Are there pointy hats in heaven?

party hatsEven though All Saints is technically November 1 on the church calendar, we celebrated it in worship today. And since we call it a “celebration,” the children’s sermon wasn’t too hard to put together. After all, if there’s joy in heaven when one person repents, we can celebrate here on earth too. So I gave out pointy party hats and party blowers, those things that unroll when you blow into them.

I knew those things would be fun, I just didn’t know how much fun. I got a big kick for the rest of the morning when I saw all these pointy hats sticking up from the pews as I preached. I also had fun working around them to bless the children who came up for a blessing at communion. Something so simple provided so much entertainment!

So as I reflect on the day, here’s my question: are there pointy party hats in heaven? On the one hand, one might immediately answer, “Of course not. That would be silly.” On the other hand, if the kingdom of heaven indeed belongs to little children, they may just bring their hats and noisemakers with them! I can so picture Jesus wearing a pointy party hat with the kids.

While we have little hints here and there throughout the bible of what heaven will be like, we’re not really going to know what it’s like till we get there. But I’m absolutely certain that when I breathe my last in this life and take my first breath in the next, if I see pointy party hats, I’ll know I’m in the right place!

Total meltdown

gem-lauris-rk-606993-unsplash“Ok, two minutes.”

That’s all I said. That’s all it took. Suddenly, my grandson fell to the ground, let loose a long, agonizing wail, and would not accept the truth that we were leaving the fast food restaurant play ground in two minutes.

This caught me off guard. A two-minute warning was usually well received. I had never seen such a reaction. I know he was just getting over a cold and wasn’t 100% yet, but this was over the top.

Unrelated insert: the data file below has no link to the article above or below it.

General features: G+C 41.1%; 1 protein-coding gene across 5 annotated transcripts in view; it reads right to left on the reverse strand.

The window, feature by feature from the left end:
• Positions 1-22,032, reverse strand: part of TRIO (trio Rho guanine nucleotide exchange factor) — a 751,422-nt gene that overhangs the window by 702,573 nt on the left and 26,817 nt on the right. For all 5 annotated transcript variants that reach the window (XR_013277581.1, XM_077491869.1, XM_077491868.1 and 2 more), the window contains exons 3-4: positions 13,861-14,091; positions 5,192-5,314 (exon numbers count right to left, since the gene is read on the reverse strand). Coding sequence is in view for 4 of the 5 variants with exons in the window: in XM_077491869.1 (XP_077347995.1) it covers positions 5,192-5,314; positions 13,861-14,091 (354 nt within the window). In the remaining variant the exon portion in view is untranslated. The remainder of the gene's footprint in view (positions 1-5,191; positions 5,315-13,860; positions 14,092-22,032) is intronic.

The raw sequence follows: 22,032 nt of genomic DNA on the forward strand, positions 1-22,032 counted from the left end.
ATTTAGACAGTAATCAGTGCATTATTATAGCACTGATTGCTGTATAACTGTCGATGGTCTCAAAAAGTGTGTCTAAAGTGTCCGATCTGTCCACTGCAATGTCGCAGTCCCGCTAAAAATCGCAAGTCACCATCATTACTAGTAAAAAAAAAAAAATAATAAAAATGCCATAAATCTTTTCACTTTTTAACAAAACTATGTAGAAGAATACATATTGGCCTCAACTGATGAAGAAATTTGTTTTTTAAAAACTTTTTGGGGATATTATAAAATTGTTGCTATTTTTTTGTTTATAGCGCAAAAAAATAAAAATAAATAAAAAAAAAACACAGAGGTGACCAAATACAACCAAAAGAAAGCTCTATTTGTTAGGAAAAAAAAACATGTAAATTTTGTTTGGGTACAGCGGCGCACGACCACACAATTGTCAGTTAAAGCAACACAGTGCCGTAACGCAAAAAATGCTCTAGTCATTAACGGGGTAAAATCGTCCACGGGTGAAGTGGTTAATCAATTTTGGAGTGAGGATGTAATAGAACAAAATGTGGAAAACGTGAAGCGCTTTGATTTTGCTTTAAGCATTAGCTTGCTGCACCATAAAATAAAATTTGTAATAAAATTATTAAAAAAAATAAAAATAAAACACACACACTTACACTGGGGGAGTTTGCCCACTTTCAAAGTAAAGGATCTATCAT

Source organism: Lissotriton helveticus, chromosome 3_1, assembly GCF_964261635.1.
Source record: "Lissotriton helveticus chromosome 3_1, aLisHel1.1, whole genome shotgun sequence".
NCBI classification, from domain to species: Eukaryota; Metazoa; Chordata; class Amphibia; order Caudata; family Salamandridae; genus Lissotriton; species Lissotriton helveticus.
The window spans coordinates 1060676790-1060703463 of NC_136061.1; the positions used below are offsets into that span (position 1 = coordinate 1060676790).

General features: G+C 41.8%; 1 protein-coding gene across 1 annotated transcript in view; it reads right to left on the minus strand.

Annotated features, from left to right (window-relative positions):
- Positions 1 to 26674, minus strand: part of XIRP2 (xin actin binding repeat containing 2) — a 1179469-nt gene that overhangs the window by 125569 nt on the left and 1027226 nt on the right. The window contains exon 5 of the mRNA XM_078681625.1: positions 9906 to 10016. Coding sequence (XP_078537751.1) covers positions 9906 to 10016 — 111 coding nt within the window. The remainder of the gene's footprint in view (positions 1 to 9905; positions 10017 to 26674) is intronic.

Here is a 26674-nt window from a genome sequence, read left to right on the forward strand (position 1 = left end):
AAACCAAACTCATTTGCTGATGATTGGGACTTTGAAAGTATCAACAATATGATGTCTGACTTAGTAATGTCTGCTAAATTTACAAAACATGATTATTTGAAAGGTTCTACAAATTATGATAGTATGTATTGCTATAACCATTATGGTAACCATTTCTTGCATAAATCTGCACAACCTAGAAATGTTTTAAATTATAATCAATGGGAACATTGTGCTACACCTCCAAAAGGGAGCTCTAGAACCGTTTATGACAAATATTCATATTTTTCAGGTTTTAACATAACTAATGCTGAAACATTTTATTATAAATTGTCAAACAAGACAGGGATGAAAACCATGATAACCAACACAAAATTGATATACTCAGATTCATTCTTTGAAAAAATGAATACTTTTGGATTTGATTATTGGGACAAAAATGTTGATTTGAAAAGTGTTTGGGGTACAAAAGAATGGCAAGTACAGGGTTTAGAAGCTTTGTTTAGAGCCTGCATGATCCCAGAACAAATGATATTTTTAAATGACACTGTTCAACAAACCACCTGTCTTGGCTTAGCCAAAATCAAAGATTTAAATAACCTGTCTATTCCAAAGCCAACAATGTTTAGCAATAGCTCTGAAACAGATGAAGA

Later, I wondered — what makes me melt down like that? We all have our moments. Most of the time we are well-behaved, composed, and in control. But all it takes is one look, one comment, one request, and we can lose it, too. We may not scream, but we’ll certainly feel like it.

I did a little soul-searching and came up with the one thing that makes me melt down, at least on the inside. (When you are an adult, you learn how to stuff your feelings and make everyone think you’re doing just fine.) It’s when someone asks me to do just one more thing that I don’t consider to be part of my job description, but is a request that makes perfect sense to them.

I know, I have to explain. Here’s a good example. Someone who has no connection with the church whatsoever calls to ask me to perform a religious service for them, like a wedding or a funeral or a baptism. Or someone is concerned about their adult child who has never really shown much interest in the church, but perhaps I talk some sense into them because they are making bad decisions. Here’s another — someone has a great idea for ministry that they think I should implement. Will they help? Not a chance.

Those are just some of the moments when I just want to say, “I’ll be back in a minute,” so I can go outside and just scream at the top of my lungs. I don’t often do that. But I sometimes feel like doing that. In fact, if we’re talking and I step out for a minute, you can be pretty sure that’s exactly what I’m doing.